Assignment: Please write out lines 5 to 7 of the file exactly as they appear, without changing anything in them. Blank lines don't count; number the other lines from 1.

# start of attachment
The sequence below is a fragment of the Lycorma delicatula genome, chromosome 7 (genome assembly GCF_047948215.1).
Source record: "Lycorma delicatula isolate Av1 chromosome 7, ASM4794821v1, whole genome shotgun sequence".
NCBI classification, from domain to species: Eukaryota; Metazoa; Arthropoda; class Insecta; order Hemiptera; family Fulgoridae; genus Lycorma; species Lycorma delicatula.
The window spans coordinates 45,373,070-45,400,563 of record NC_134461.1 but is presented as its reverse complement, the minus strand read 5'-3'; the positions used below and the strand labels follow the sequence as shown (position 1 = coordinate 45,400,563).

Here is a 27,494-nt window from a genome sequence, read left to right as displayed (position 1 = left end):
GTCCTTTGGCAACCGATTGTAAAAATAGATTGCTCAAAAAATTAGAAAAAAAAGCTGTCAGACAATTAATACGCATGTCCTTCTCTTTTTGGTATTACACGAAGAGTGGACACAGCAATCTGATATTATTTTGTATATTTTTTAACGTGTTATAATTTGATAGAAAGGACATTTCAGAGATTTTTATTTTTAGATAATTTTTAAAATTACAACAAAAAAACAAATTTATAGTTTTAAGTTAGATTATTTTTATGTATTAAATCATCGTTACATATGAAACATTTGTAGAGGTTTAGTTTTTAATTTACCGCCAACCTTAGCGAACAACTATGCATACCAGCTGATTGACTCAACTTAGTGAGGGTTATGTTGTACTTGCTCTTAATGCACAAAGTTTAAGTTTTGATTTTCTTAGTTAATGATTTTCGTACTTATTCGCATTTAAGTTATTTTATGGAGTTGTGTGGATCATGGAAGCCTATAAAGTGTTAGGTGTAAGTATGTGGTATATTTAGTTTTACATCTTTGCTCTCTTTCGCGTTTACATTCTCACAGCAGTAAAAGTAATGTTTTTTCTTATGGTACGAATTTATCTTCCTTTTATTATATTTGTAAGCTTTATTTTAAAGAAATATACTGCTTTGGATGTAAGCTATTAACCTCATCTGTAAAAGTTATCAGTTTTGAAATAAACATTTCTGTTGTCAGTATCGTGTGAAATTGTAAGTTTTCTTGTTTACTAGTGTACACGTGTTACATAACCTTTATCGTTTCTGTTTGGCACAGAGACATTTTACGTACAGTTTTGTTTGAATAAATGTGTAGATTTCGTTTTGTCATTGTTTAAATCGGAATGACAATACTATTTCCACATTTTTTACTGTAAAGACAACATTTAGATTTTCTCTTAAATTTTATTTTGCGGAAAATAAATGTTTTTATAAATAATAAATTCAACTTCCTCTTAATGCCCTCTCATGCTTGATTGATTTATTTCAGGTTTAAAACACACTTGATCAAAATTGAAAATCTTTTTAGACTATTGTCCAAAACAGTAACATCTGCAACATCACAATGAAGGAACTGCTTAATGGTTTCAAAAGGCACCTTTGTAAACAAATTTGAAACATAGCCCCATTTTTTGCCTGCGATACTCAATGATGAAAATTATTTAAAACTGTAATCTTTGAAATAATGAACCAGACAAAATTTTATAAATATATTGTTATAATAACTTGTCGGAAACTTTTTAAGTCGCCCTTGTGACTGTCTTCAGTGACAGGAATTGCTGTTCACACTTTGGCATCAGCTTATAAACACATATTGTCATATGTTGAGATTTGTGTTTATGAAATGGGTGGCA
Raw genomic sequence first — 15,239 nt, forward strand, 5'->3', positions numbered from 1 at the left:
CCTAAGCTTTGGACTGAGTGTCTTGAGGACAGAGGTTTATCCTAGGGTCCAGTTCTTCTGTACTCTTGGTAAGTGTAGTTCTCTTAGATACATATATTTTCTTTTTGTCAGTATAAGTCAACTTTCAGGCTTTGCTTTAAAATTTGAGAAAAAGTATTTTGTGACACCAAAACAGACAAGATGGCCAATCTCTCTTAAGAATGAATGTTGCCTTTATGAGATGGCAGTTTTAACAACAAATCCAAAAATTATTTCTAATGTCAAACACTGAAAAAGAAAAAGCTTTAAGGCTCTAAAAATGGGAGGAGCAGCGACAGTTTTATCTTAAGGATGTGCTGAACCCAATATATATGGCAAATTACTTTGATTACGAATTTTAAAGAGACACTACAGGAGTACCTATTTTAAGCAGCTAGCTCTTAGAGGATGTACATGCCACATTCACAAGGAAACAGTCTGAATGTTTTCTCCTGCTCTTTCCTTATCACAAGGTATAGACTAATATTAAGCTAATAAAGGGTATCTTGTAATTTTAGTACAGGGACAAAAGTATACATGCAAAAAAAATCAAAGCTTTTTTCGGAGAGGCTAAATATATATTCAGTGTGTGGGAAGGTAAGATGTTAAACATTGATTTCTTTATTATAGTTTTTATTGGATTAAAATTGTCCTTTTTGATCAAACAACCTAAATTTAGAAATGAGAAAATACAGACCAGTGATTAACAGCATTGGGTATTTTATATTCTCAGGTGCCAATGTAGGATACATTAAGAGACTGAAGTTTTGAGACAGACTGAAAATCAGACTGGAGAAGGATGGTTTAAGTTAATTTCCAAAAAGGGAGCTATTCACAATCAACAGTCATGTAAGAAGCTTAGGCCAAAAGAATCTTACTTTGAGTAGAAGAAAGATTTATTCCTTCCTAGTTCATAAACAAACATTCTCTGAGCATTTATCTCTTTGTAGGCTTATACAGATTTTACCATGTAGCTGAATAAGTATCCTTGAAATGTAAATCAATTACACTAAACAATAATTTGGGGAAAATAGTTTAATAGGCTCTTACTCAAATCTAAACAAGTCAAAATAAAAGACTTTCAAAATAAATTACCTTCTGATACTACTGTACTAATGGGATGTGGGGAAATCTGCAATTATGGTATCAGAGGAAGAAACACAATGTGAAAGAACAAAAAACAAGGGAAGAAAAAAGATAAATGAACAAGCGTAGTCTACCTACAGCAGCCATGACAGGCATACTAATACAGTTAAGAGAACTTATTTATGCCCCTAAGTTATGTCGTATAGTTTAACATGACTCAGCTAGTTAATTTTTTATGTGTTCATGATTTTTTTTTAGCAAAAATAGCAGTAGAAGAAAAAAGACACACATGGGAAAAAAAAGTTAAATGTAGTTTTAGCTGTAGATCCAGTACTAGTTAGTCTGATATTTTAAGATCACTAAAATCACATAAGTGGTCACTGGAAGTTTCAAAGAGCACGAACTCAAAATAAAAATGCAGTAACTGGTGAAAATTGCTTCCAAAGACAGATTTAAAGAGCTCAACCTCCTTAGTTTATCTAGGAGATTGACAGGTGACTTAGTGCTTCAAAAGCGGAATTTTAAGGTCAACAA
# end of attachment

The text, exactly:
Here is a 27,494-nt window from a genome sequence, read left to right as displayed (position 1 = left end):
GTCCTTTGGCAACCGATTGTAAAAATAGATTGCTCAAAAAATTAGAAAAAAAAGCTGTCAGACAATTAATACGCATGTCCTTCTCTTTTTGGTATTACACGAAGAGTGGACACAGCAATCTGATATTATTTTGTATATTTTTTAACGTGTTATAATTTGATAGAAAGGACATTTCAGAGATTTTTATTTTTAGATAATTTTTAAAATTACAACAAAAAAACAAATTTATAGTTTTAAGTTAGATTATTTTTATGTATTAAATCATCGTTACATATGAAACATTTGTAGAGGTTTAGTTTTTAATTTACCGCCAACCTTAGCGAACAACTATGCATACCAGCTGATTGACTCAACTTAGTGAGGGTTATGTTGTACTTGCTCTTAATGCACAAAGTTTAAGTTTTGATTTTCTTAGTTAATGATTTTCGTACTTATTCGCATTTAAGTTATTTTATGGAGTTGTGTGGATCATGGAAGCCTATAAAGTGTTAGGTGTAAGTATGTGGTATATTTAGTTTTACATCTTTGCTCTCTTTCGCGTTTACATTCTCACAGCAGTAAAAGTAATGTTTTTTCTTATGGTACGAATTTATCTTCCTTTTATTATATTTGTAAGCTTTATTTTAAAGAAATATACTGCTTTGGATGTAAGCTATTAACCTCATCTGTAAAAGTTATCAGTTTTGAAATAAACATTTCTGTTGTCAGTATCGTGTGAAATTGTAAGTTTTCTTGTTTACTAGTGTACACGTGTTACATAACCTTTATCGTTTCTGTTTGGCACAGAGACATTTTACGTACAGTTTTGTTTGAATAAATGTGTAGATTTCGTTTTGTCATTGTTTAAATCGGAATGACAATACTATTTCCACATTTTTTACTGTAAAGACAACATTTAGATTTTCTCTTAAATTTTATTTTGCGGAAAATAAATGTTTTTATAAATAATAAATTCAACTTCCTCTTAATGCCCTCTCATGCTTGATTGATTTATTTCAGGTTTAAAACACACTTGATCAAAATTGAAAATCTTTTTAGACTATTGTCCAAAACAGTAACATCTGCAACATCACAATGAAGGAACTGCTTAATGGTTTCAAAAGGCACCTTTGTAAACAAATTTGAAACATAGCCCCATTTTTTGCCTGCGATACTCAATGATGAAAATTATTTAAAACTGTAATCTTTGAAATAATGAACCAGACAAAATTTTATAAATATATTGTTATAATAACTTGTCGGAAACTTTTTAAGTCGCCCTTGTGACTGTCTTCAGTGACAGGAATTGCTGTTCACACTTTGGCATCAGCTTATAAACACATATTGTCATATGTTGAGATTTGTGTTTATGAAATGGGTGGCA
Raw genomic sequence first — 15,239 nt, forward strand, 5'->3', positions numbered from 1 at the left: